ACONCAGUA 2004 CLIMB
By Vlado Matuska
(January 23 – February 13, 2004)
The “blame” for this trip was addressed to my wife Viera who gave me her kind permission to climb Aconcagua for the second time as her anniversary gift to me. I did not make the summit on my first trip, so I was very grateful that I can try one more time. A few of transatlantic emails afterwards between me and my friend Honza from the Czech Republic sealed the trip and made it possible. So I arrived to Mendoza, Argentina on Jan 23, 2004 where my friends from Prague, Honza Sabata, Libor Hnyk and Vojta Kosican were already waiting for me at Hostel Confluencia. I was very happy that my 18 hours flight torture from Seattle was finally over. It would be ideal to spend at least one day in Mendoza to allow your body to recover from the long flight, but my three friends and I were eager to start our adventure, so next day we took taxi for about 70 pesos to Cordon del Plata ski resort to spend one week of pre-acclimatization. We spent only one night at 3300m and then hiked directly to El Salto base camp (4200m) on the second day. Following morning (on the third day) I woke-up with headache which lasted for about three days. From that I concluded that it is necessary to spend at least two nights at altitude 3000-3500m before sleeping in higher elevations. Honza (John) also ended up having some stomach problems for three days, however, other two guys, Vojta and Libor, were doing really good. After some initial hikes, I was able to climb Less Vallecitos (5300m), but still felt quite tired and then got some kind of flu again, as happened year ago. I think that all that anxiety and stress from preparation, packing, travel took its toll. Honza could not climb anything so after 6 days of staying there, we two decided to go down to Mendoza , thinking that our acclimatization trip was a disaster. Vojta and Libor stayed one more day to climb El Plata (6100m), which I was able to make a year ago, but not this time.
A few words about acclimatization. I am not an expert by any means, but I have to say, it is a very interesting process. You have to be slow, especially first week, since it takes one week for the body to start producing increased number of the red cell and hemoglobin and you will start seeing benefits of it on the second week. Not only your blood is changed, the taste will change also. In my case, oatmeal tasted terrible and anything sweet, tasted even sweater, especially dried raisins. I was craving bread and meat, so for my second trip we had with us much less of oatmeal and enough of salamis and sausages and it indeed worked.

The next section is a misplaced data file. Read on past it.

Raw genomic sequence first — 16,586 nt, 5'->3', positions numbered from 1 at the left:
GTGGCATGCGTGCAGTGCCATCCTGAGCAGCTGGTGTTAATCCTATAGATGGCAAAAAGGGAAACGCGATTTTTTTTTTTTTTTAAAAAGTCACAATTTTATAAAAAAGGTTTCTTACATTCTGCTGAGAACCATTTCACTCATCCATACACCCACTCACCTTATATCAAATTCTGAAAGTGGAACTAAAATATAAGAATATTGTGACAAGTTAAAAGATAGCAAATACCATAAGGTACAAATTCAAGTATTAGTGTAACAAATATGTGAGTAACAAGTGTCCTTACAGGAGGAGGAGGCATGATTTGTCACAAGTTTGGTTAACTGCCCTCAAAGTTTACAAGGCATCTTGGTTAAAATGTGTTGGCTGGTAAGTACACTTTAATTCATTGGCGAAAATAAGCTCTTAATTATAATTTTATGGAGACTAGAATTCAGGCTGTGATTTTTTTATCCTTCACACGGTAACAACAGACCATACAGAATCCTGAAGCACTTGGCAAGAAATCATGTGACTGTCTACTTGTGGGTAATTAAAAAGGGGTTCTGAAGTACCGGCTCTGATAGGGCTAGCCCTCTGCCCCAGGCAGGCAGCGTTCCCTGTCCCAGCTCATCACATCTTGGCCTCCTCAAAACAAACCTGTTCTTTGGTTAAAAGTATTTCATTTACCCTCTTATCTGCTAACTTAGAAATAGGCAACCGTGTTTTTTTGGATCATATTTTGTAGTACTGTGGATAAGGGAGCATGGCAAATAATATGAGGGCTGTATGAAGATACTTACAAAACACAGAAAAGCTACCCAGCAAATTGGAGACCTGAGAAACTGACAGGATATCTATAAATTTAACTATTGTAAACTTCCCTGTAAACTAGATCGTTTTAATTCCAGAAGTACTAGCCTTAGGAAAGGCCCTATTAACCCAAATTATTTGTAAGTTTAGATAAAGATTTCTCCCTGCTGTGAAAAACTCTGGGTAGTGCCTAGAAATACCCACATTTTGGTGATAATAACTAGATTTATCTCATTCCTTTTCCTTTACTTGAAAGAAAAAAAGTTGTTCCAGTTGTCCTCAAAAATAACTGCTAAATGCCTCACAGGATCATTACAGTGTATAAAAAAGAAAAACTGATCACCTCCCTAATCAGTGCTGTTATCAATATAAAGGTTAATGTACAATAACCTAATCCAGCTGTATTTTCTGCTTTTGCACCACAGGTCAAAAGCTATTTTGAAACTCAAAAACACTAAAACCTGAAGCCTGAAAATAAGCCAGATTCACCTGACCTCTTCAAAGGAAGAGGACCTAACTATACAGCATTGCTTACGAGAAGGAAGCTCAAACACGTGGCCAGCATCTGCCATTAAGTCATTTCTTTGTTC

Back in Mendoza, I was quite discouraged and decided to quit the climb and travel to Patagonia instead, since I could not climb Aconcagua in this condition. Honza felt the same way regarding his stomach problems so we started to make plans for the travel. We were planning to take overnight bus to Bariloche for about 90 pesos and from there we would fly to El Calafate, Patagonia. The cost would be aprox. 309 pesos one way. By some miracle however, our health problems were gone on the third day in Mendoza, so we listened to Vojta - our climbing psychologists and changed our plans once again to give it chance to climb Aconcagua. By now it was a middle season, so we paid only $200 on permits versus $300 for high season. It is not bad idea to try it in February, there is much less people, but it all depends on the weather, which in our case was quite unpredictable and unreliable.
We entered the Aconcagua Provincial Park on Feb 2nd, spent one night at Confluencia Camp and reached the Plaza de Mulas base camp on the second day (14,009ft, 4270m). I highly recommend to see the South Face of Acconcagua , its almost 10,000 vertical feet is very impressive. In the base camp, after one day of rest (no headaches any more), we decided to bypass first and second high camp (camp Canada 16,108ft, 4910m and camp Alaska, 16,995ft, 5180m) and go directly to third camp called Nido de Condores (17,552ft, 5350m) and spend night there. Following day, February 6, Libor felt good and afraid of the possible weather change decided to risk it and go for the summit on his own. He made it to the summit about 18:00, which was quite late and got back to Nido around 3:00 in the morning, next day. During descent, he lost his way a few times, but thanks to the full moon he found his way back to trail. To be honest, we worried about him quite a much that day. Rangers recommend that turnaround time should be 16 :00 since it gets dark around 21:00. Vojta, Honza and I did not feel like to climb in two days and instead climbed to the last high camp called Berlin (18,963ft, 5780m) where we spent a night. We felt good so pre-acclimatization had to work OK despite my previous conclusion. Besides drinking plenty of water, 4 to 5 liters a day, I personally was also taking baby aspirin every day (80 mg), which I thought was helping. A year ago I tried DIAMEX, but it made me feel strange and very uncomfortable so I did not use it this time at all. We were hoping to attempt summit on the third day, but weather suddenly changed around 4:00 in the morning for the bad and forecast was calling for three days of storm. We waited till 9 :00 AM perhaps hoping for the improvements which did not come, so decision was made to retreat back to the Plaza de Mulas base camp with a little hope for the second attempt, since we were running out of time. Following day was Sunday and we took day of rest and to our surprise, weather started to change, by late afternoon clouds were gone and the wind quieted down considerable.